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Newborn head molding

Definition

Newborn head molding is an abnormal head shape that results from pressure on the baby's head during childbirth.

Alternative Names

Newborn cranial deformation; Molding of the newborn's head

Information

The bones of a newborn baby's skull are soft and flexible, with gaps between the plates of bone.

The spaces between the bony plates of the skull are called cranial sutures. The anterior and posterior fontanelles are two gaps that are particularly large. These are the soft spots you can feel when you touch the top of your baby's head.

During a head-first delivery, pressure on the head caused by the narrow birth canal (vagina and pelvic bones) may mold the head into an oblong shape. These gaps or spaces allow the baby's head to change shape. Depending on the amount and length of pressure, the skull bones may even overlap.

These gaps or spaces also allow the brain to grow inside the skull bones. They will close as the brain reaches its full size.

Fluid may also collect in the baby's scalp (caput succedaneum) or blood may collect beneath the scalp (cephalohematoma). This may further distort the shape and appearance of the baby's head. Fluid and blood collection in and around the scalp is common during delivery. It usually disappears after a few days.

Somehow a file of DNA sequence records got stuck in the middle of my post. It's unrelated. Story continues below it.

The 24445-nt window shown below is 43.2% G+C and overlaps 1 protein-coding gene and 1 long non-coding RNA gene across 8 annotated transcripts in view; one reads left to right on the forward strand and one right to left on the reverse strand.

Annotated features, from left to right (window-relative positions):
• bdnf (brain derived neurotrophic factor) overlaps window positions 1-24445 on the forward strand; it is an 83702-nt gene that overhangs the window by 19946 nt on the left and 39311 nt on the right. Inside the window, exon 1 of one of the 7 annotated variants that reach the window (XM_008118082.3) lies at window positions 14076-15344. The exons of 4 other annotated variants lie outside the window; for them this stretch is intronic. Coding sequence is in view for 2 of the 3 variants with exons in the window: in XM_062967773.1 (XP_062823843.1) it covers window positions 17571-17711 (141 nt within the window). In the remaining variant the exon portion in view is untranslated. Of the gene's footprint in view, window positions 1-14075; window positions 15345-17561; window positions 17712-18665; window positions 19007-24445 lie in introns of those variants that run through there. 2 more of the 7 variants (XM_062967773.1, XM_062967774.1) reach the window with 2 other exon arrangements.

If your baby is born breech (buttocks or feet first) or by cesarean section, the head is usually round and otherwise well-shaped. Extreme abnormalities in head size are NOT related to molding.

See also:


Review Date: 11/7/2011
Reviewed By: Neil K. Kaneshiro, MD, MHA, Clinical Assistant Professor of Pediatrics, University of Washington School of Medicine. Also reviewed by David Zieve, MD, MHA, Medical Director, A.D.A.M., Inc.
The information provided herein should not be used during any medical emergency or for the diagnosis or treatment of any medical condition. A licensed medical professional should be consulted for diagnosis and treatment of any and all medical conditions. Call 911 for all medical emergencies. Links to other sites are provided for information only -- they do not constitute endorsements of those other sites. © 1997- A.D.A.M., Inc. Any duplication or distribution of the information contained herein is strictly prohibited.
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